Bribery Act 2010 A Year On

Peninsula Team

June 01 2012

We are now almost a year down the line from the implementation of the Bribery Act 2010 in July 2011 and the flurry of activity from last summer has somewhat died down. The Act created a criminal offence of failure by a commercial organisation to prevent bribery being carried out by a person working on its behalf. It also provided for a defence, however, for an employer to prove that despite a particular case of bribery, it nevertheless had adequate procedures in place to prevent people associated with it from bribing.

The impact of the Act was quickly felt with the first prosecution coming within three months of implementation: in October 2011, Munir Patel was convicted of bribery for an offence that occurred only weeks after the Act had come into force. He pleaded guilty to requesting and receiving a bribe intending to improperly perform his functions. As a court administrative clerk, his charges involved offering to influence the outcome of a court case - a speeding charge - in exchange for £500. He was sentenced to 3 years imprisonment for bribery, to run concurrently with a 6 year sentence for misconduct in a public office.

The gravity of the sentencing has created fear amongst employers in relation to their everyday operations. Businesses often give a case of wine to a long serving and committed customer as a thank you for their continued custom, or to a supplier at Christmas.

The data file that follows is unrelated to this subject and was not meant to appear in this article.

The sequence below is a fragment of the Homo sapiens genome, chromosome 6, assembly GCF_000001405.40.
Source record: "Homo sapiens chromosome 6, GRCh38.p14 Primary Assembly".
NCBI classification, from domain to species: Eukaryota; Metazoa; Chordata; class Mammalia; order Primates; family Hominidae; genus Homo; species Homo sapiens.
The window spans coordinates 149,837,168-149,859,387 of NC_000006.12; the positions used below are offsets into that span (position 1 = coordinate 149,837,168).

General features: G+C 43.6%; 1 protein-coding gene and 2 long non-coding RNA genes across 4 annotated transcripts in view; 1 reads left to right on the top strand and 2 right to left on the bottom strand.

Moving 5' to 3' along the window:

Government guidance to the Act specifically stipulates that gifts and hospitality, where they are not intended to induce or reward impropriety, are not considered to be acts of bribery. Therefore, employers need not worry excessively if the gifts they provide are intended purely to reward past good service and not in order to induce or reward improper performance. It is advisable, however, to keep a log of all gifts provided by your company, and of those received by your staff in connection with work.

The guidance also pointed to six key areas where businesses must act in order to maintain an ethos of anti-bribery in their organisation, and to provide themselves with a robust defence against failure to prevent one of their employees from committing an act of bribery. These areas are:

• Proportionate procedures;
• Top level commitment;
• Risk assessment;
• Due Diligence;
• Communication;
• Monitoring and review.

For any further information, please call our 24 Hour Advice Service on 0844 892 2772.

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